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An eminent domain fight, a Pigford sign-up deadline and catfish inspections

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Folks tend to get upset when land they own is forcefully taken over by outside interests claiming eminent domain. Government projects, infrastructure needs, and economic health may be legitimate reasons to invoke the law but it doesn’t leave those whose lands are taken any less aggrieved. And what if it isn’t the government that takes your land or land-use rights, but a private company?

Folks tend to get upset when land they own is forcefully taken over by outside interests claiming eminent domain. Government projects, infrastructure needs, and economic health may be legitimate reasons to invoke the law but it doesn’t leave those whose lands are taken any less aggrieved. And what if it isn’t the government that takes your land or land-use rights, but a private company?

The New York Times has a new story up on a northeast Texas family farmer, Julia Trigg Crawford, who ran up against the Keystone XL pipeline that will carry crude oil from Canada to refineries on the Texas coast. Crawford, whose 600-acre farm was handed down from her grandfather, is worried that the pipeline could pollute a valuable water source the farm uses for irrigation.

Now locked into legal actions, Crawford just wants to be left alone by the energy company. “We may lose the case. Hell, we’ll probably lose,” she said. “But I played basketball for A&M. I was raised to compete. It doesn’t matter if you’re going to get your teeth kicked in. You go out there and fight.”

Read the story here.

The sign-up deadline for the $1.25 billion Pigford II settlement – more commonly known as the “black farmers’ lawsuit – is set for May 11. Some have predicted around 40,000 sign-ups.

For more coverage on Pigford, see here.

When does trade and commerce trump food safety?

A recent story on the last farm bill’s mandated USDA catfish inspection program – and the various obstacles to implementing the program – provided seafood importers a chance to push against food safety worries. Despite only the slightest percentage of imported seafood being inspected and documented chemicals and carcinogens in shipments that have been, one lobbyist claims the issue is a “fake food scare.”

See the story here.

Naysayers also claim the USDA inspection of Asian catfish imports long advocated by U.S. catfish producers, will lead to a trade war with Vietnam. Arizona Sen. John McCain, once tortured in Vietnam and now a leading proponent of trade with the nation, has been especially vocal about his opposition to strengthened inspections.

For more on the catfish inspections, see here.

Discuss this Blog Entry 2

on May 10, 2012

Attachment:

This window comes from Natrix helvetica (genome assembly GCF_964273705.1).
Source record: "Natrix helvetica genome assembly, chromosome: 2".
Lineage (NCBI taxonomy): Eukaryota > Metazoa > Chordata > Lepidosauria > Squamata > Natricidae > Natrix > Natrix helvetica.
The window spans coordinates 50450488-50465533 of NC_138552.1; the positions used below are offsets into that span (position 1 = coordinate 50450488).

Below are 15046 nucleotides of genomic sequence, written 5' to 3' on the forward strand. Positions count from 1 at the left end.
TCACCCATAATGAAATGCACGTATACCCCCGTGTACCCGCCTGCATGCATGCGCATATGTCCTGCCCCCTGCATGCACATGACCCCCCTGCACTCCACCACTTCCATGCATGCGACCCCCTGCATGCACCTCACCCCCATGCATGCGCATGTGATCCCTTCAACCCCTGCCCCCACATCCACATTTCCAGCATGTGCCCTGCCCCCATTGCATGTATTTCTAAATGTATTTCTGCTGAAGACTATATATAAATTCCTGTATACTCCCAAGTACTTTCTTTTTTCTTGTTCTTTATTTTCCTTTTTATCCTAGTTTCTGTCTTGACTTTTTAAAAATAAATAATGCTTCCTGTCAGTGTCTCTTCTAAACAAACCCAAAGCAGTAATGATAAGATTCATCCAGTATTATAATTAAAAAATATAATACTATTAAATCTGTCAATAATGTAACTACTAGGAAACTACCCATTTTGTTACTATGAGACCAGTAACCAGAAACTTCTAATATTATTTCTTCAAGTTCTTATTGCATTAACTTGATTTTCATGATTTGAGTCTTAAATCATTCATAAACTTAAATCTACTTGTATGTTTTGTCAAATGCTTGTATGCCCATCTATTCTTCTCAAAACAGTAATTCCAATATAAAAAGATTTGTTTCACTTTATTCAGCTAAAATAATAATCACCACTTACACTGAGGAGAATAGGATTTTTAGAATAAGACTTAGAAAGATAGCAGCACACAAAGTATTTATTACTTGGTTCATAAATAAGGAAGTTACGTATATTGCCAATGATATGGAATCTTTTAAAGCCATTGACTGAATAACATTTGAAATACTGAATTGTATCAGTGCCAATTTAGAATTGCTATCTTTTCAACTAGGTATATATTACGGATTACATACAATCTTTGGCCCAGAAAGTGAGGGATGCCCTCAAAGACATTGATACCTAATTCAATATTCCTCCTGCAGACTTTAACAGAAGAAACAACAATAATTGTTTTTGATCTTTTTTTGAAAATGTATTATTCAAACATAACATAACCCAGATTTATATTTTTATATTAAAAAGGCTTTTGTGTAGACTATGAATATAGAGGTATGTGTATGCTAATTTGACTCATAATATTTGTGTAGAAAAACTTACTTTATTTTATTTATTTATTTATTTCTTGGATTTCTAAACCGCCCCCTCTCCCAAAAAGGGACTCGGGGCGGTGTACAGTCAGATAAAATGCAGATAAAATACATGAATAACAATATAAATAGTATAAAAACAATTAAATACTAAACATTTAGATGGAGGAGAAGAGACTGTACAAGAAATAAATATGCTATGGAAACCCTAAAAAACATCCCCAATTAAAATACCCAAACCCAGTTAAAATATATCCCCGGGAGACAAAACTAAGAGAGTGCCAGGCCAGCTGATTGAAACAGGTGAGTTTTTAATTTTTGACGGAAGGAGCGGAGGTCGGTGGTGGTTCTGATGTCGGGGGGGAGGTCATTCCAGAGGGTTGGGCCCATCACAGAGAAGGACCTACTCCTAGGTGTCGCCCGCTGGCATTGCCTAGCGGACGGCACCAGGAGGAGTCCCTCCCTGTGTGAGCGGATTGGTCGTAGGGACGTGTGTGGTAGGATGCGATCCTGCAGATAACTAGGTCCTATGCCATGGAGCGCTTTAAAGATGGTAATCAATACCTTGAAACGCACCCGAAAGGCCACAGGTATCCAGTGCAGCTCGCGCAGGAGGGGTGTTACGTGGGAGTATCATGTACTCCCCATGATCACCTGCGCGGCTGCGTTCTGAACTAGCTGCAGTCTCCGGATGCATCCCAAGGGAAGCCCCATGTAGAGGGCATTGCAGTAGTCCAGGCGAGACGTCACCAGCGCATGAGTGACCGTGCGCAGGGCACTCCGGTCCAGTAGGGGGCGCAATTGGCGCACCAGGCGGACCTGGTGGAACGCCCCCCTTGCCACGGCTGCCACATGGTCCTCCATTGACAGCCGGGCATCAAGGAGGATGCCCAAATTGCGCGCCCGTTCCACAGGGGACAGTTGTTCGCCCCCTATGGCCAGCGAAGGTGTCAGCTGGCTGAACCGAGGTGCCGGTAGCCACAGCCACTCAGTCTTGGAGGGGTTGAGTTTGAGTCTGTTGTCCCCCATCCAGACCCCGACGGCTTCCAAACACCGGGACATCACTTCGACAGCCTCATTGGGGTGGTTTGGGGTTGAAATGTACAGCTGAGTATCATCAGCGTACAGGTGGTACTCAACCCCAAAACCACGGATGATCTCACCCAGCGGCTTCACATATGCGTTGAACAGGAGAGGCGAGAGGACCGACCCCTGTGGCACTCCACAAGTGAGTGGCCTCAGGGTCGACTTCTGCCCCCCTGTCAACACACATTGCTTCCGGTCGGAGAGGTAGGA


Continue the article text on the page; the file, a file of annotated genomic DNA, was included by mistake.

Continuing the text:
The importance of understanding what is at stake when it comes to the 2012 Farm Bill and the now infamous catfish provision from 2008 cannot be understated. Cavalierly linking to a Beltway write-up on this wasteful, duplicative inspection program in a manner that suggests Western growers and agribusinesses in the region might consider supporting the provision exposes an unfortunate lack of understanding.

For starters the 2008 catfish provision is in fact part of a fake food safety scare designed to benefit domestic catfish producers by regulating their competition out of the market. Switching “catfish” inspection from FDA to USDA and then falsely calling imports, like the pangasius fish, “catfish,” erects a trade barrier but doesn’t make the food any safer.

And who bears the brunt of the trade fallout from such a move? The very growers and agribusinesses who read this publication, that’s who.

A literal who’s who from the agricultural world has spoken out strongly against the catfish provision in correspondence directly with the USDA. Opponents include American Soybean Association, Cargill, Food Marketing Institute, Grocery Manufacturers Association, Hormel Foods, National Council of Farmer Coops, National Meat Association, National Milk Producers Federation, National Oilseed Processors Association, National Pork Producers Council, National Restaurant Association, National Turkey Federation, Retail Industry Leaders Association, Smithfield Foods, United States Dairy Export Council, United States Grains Council, United States Meat Export Federation, USA Poultry and Egg Export Council and of course the Western Growers Association.

So let’s answer the question posed by the above headline-- When does trade and commerce trump food safety? It doesn’t because this provision has never been about food safety; it has always been about a campaign to unnecessarily exclude imports from the market, a strategy that would ultimately restrict U.S. agricultural exports to growing foreign markets.

Anonymous (not verified)
on May 11, 2012

I know that you, as an NFI affiliate/employee, are stating exactly what you are supposed to be stating. This being said, and to cherry-pick one of your small points, it is absolutely ridiculous from a scientific and taxonomic standpoint to state that any fish in the Pangasiidae family are not catfish. They are catfishes, as is any fish in the Siluriform order.

I know there can be some legal mumbo jumbo to rearrange and define pangasiid catfishes as something other than catfishes but this exists solely in the otherworldly realm of Washington DC including politicians on both sides as well as advocacy/lobbying groups such as NFI.

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